John Bettis

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John Bettis
Birth name Jonathan Bettis
Born (1946-10-24) 24 October 1946 (age 67)
Origin Long Beach, California
Genres Pop, rock, rhythm and blues, adult contemporary
Occupations Songwriter
Years active 1967−present
Associated acts The Carpenters, Michael Jackson, Madonna, Peabo Bryson, Whitney Houston

John Bettis (born 24 October 1946) is an American lyricist who has co-written many famous popular songs over the years. In 2011, John was inducted into both the Songwriters Hall of Fame as well as the Nashville Songwriters Hall of Fame.

He was originally part of the band Spectrum, which also featured Richard and Karen Carpenter. He wrote the lyrics for "Top of the World", a huge hit for both Lynn Anderson and The Carpenters. He wrote several more hits for The Carpenters, including "Only Yesterday", "Goodbye to Love" and "Yesterday Once More". He later wrote hits for other artists such as Madonna ("Crazy for You"), Michael Jackson ("Human Nature"), The Pointer Sisters ("Slow Hand"), Diana Ross ("When You Tell Me That You Love Me"), Jennifer Warnes ("Nights Are Forever"), Peabo Bryson ("Can You Stop the Rain"), George Strait ("Heartland"), Ronnie Milsap ("Only One Love in My Life"), and Barbara Mandrell ("One of a Kind Pair of Fools").[1] Bettis also co-wrote "One Moment in Time", the 1988 Summer Olympics anthem performed by Whitney Houston and the theme song to the 1980s sitcom Growing Pains, "As Long as We Got Each Other".

He was born in Long Beach, California, the son of Wayne Douglas and Nellie Jane (House) Bettis, and attended San Pedro High School, Class of 1964.[2] He was a member of the choir and attended plays in the evenings with a group of drama students. After graduation he attended California State University.

In theatre, John has provided lyrics for the musicals Lunch (tour 1994); Svengali (1992); The Last Session (L.A. Drama critics Award, Best Musical Score 1998); Say Goodnight (1999); Pure Country (2008) and most recently Josephine (2011).

As of mid-2008, Bettis has nearly 800 song credits in the ASCAP database.

Early life[edit]

John Bettis was born in Long Beach, California, the son of Wayne Douglas and Nellie Jane (House) Bettis, and attended California State University.

While raised in Southern California, his family’s roots are in Missouri's Ozark Mountains. John was introduced to country music at a very early age. Bettis began singing and playing trumpet when he was eight. In high school, he took up the guitar.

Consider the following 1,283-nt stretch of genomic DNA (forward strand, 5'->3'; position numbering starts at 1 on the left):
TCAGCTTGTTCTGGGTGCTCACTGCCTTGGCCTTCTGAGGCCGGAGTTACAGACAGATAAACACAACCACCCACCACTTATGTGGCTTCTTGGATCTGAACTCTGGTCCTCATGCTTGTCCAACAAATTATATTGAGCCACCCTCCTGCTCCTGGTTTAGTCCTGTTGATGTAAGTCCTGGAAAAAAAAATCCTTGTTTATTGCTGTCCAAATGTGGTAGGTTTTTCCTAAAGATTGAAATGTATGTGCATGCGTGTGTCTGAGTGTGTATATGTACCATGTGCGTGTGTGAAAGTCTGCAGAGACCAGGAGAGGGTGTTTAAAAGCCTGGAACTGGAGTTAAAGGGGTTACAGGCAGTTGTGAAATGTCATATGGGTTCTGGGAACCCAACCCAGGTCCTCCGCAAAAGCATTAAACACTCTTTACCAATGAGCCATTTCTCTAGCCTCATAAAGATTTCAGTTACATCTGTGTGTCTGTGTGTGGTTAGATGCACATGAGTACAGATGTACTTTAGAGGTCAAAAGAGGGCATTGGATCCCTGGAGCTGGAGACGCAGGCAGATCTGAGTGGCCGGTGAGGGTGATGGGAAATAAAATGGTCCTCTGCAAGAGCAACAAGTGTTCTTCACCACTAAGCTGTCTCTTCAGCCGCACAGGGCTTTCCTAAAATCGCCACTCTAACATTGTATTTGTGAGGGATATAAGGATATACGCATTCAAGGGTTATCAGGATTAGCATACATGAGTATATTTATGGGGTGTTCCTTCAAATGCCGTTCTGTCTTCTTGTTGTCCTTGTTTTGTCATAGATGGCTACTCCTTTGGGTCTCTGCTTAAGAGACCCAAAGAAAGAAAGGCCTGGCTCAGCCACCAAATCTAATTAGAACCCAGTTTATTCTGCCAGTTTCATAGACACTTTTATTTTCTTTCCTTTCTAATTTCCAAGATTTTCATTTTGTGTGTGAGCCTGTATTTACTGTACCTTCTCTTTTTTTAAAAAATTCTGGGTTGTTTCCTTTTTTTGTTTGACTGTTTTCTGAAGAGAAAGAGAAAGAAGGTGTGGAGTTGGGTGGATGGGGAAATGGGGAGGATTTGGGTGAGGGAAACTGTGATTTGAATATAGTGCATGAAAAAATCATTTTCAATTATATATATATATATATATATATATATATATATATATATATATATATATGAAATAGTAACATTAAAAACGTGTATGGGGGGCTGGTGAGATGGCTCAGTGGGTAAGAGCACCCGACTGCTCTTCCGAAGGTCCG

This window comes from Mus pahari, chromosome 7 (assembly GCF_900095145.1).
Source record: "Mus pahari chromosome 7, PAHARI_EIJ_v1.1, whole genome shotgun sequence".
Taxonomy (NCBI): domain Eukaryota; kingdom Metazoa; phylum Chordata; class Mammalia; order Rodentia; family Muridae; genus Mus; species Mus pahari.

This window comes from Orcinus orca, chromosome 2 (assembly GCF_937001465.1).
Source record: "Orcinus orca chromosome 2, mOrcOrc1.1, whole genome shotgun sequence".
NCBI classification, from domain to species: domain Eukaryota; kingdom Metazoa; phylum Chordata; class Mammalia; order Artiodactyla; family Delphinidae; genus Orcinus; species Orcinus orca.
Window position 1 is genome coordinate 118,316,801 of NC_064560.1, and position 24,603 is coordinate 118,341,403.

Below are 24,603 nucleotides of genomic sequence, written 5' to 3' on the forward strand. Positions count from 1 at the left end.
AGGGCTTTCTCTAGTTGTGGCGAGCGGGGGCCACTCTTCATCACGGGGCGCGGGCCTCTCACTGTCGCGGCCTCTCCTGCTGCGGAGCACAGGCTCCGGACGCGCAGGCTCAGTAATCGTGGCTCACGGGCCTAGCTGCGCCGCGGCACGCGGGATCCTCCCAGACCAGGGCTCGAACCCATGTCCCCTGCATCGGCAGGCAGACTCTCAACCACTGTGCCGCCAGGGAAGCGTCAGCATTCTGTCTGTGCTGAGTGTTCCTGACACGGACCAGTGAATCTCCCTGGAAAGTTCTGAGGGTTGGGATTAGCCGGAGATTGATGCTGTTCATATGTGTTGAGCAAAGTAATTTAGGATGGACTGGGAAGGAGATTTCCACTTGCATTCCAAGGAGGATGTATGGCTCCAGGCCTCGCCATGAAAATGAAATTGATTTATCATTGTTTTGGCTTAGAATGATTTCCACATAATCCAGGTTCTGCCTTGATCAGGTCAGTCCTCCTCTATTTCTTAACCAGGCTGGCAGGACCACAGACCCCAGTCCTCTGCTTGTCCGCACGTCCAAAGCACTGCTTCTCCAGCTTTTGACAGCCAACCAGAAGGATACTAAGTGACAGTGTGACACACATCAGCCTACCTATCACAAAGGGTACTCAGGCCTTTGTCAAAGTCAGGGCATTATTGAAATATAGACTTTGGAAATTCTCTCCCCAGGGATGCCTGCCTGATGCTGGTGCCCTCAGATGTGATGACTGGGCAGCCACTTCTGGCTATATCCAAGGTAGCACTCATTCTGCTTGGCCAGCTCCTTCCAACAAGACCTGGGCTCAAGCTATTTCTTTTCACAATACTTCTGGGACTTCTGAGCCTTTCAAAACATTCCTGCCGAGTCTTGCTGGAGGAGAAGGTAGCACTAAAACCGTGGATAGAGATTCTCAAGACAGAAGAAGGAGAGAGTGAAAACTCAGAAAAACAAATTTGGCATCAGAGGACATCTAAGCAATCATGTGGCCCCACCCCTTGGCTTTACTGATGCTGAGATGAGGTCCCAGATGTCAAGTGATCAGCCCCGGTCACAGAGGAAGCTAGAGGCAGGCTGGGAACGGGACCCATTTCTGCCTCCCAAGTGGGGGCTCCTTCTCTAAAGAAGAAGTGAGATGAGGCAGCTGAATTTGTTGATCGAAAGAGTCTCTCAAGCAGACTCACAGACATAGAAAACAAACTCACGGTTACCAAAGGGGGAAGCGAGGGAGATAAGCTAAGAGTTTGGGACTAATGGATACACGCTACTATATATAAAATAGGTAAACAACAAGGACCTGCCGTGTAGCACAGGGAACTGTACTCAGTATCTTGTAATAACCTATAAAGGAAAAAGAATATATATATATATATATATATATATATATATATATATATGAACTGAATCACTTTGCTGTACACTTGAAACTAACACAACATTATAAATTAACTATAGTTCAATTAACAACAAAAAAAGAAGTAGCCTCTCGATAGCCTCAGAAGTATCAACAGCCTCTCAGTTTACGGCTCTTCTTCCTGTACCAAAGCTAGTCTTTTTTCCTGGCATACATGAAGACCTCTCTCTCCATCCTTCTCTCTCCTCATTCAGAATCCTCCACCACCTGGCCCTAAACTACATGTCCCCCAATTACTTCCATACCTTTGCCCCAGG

At age 16, he auditioned and landed the lead role in a high-school production of Carousel where he first discovered the craft of songwriting. Shortly after, Bettis and his understudy formed a folk duo and began performing and touring on the folk circuit, opening for acts like Hoyt Axton, Ian & Sylvia and The Dillards.

While attending California State University in Long Beach, John was writing songs for his college choir when he met fellow student Richard Carpenter and his sister Karen. The three of them formed a band called Spectrum in 1966. In order to make money for equipment, John and Richard formed a duo with John on banjo and Richard on piano and regularly performed a golden oldies set at Disneyland.

Songwriting career[edit]

Richard and Karen Carpenter signed a contract with A&M Records in 1969. Their debut Offering contained 11 songs co-written by Bettis but was not a commercial success. At the request of label owner Herb Alpert, the team recorded "Close to You", a Bacharach/David composition, in 1970 which became the Carpenters first hit with the Bettis/Carpenter-penned "Goodbye to Love" and "Yesterday Once More" finding equal success in 1972 and 1973.

During this time, Bettis was spending half the year in Nashville, Tennessee, slowly getting acquainted with the songwriting community. After hearing the Carpenter/Bettis song "Top of the World", country star Lynn Anderson recorded the song, earning Bettis his first success in country music. Anderson was the first to release the song as a single and make it a hit in 1973. The success of Anderson's recording prompted the Carpenters to release their version as a single that same year. The Carpenters' version peaked at #1 for two weeks on the Billboard Hot 100 chart in December 1973.